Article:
Jamie T plays live in 2007 before going on hiatus from 2010
arts + entsSinger-songwriter will perform on the Festival Republic Stage
ebooksAn evocation of the conflict through the eyes of those who lived through it
Life and Style
food + drinkThese simple recipes will have you refreshed within minutes
Jermain Defoe got loads of custard
peoplePamela Anderson rejects ice bucket challenge because of ALS experiments on animals
Arts and Entertainment
tvExecutive says content is not 'without any purpose'
A cleaner prepares the red carpet for the opening night during the 59th International Cannes Film Festival May 17, 2006 in Cannes, France.
newsPowerful vacuum cleaners to be banned under EU regulations
Latest stories from i100
Have you tried new the Independent Digital Edition apps?
Independent Dating

By clicking 'Search' you
are agreeing to our
Terms of Use.

iJobs Job Widget
iJobs Money & Business

Data Centre Engineer - Linux, Redhat, Solaris, SAN, Puppet

£55000 per annum: Harrington Starr: A financial software vendor at the forefro...

.NET Developer

£600 per day: Harrington Starr: .NET Developer C#, WPF,BLL, MSMQ, SQL, GIT, SQ...

Data Centre Engineer - Linux / Redhat / Solaris / Puppet / SAN

£65000 per annum: Harrington Starr: A financial software vendor at the forefro...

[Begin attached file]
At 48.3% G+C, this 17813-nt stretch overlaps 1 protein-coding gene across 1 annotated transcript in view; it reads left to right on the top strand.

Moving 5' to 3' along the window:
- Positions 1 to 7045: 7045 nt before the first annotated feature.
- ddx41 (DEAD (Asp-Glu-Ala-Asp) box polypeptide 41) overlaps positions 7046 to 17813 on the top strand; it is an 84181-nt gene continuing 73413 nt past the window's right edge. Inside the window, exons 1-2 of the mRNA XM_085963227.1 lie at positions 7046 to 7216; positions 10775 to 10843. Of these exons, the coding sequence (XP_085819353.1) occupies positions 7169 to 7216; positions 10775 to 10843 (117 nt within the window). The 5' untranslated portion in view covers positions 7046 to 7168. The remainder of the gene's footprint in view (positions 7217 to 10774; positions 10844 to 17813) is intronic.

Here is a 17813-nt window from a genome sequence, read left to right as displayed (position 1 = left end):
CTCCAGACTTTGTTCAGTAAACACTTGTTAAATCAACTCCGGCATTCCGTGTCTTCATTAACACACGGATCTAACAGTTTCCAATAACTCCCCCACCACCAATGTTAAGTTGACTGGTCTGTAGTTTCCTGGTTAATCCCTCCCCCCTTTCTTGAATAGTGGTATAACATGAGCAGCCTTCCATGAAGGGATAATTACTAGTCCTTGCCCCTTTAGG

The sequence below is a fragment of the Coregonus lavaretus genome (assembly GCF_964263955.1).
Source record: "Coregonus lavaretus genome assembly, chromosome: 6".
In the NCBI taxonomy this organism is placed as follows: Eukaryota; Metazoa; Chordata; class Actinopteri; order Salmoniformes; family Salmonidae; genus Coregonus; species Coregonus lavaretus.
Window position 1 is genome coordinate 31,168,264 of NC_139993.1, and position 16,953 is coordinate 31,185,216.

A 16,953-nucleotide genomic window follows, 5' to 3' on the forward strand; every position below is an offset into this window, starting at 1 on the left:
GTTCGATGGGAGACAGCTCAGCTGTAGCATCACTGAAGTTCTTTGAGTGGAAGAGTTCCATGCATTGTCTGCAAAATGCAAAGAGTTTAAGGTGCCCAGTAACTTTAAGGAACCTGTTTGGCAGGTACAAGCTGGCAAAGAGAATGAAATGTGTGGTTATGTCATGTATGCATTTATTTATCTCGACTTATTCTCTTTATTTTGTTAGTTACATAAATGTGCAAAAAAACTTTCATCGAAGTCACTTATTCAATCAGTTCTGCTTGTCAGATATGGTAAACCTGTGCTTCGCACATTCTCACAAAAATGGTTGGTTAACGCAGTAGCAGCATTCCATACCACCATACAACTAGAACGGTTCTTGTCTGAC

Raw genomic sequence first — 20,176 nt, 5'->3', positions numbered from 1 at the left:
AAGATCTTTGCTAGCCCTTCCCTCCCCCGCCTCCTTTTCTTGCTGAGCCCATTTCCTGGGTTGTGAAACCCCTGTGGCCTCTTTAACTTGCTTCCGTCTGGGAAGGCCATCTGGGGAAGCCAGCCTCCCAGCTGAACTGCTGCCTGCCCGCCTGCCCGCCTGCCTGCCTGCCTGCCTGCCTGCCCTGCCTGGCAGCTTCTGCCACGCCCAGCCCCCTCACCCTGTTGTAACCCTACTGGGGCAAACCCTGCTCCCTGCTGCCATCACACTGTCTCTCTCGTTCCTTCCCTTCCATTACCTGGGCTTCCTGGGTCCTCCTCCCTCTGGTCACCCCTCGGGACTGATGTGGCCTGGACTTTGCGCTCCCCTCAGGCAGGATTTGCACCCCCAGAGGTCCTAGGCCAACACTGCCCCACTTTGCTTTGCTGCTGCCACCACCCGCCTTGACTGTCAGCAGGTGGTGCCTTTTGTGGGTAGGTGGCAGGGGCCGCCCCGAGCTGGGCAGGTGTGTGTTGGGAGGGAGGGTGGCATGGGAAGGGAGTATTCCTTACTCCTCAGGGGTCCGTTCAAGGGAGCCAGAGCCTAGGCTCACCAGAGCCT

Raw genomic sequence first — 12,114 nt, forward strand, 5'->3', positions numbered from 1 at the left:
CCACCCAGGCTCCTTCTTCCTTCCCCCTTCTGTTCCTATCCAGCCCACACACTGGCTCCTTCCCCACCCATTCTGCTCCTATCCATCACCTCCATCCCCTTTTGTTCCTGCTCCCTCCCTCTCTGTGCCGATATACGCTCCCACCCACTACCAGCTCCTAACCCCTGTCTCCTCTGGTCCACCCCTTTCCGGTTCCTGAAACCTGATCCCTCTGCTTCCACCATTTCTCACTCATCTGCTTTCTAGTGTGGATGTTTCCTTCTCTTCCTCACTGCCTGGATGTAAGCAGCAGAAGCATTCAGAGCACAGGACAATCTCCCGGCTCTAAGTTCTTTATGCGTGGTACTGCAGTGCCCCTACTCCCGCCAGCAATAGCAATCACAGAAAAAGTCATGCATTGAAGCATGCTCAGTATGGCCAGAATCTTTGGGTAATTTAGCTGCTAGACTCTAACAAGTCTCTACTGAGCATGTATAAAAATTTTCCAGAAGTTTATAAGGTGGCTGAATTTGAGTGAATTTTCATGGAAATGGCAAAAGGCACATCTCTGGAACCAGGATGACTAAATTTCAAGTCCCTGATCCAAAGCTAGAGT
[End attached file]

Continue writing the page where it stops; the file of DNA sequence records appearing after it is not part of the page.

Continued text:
Business Analyst

£250 - £350 per day: Orgtel: Business Analyst, Bristol, Banking, Business Obje...

Day In a Page

Air strikes? Talk of God? Obama is following the jihadists’ script

Air strikes? Talk of God? Obama is following the jihadists’ script

The President came the nearest he has come yet to rivalling George W Bush’s gormless reaction to 9/11 , says Robert Fisk
Ebola outbreak: Billy Graham’s son declares righteous war on the virus

Billy Graham’s son declares righteous war on Ebola

A Christian charity’s efforts to save missionaries trapped in Africa by the crisis have been justifiably praised. But doubts remain about its evangelical motives
Jeremy Clarkson 'does not see a problem' with his racist language on Top Gear, says BBC

Not even Jeremy Clarkson is bigger than the BBC, says TV boss

Corporation’s head of television confirms ‘Top Gear’ host was warned about racist language
Nick Clegg the movie: Channel 4 to air Coalition drama showing Lib Dem leader's rise

Nick Clegg the movie

Channel 4 to air Coalition drama showing Lib Dem leader's rise
Philip Larkin: Misogynist, racist, miserable? Or caring, playful man who lived for others?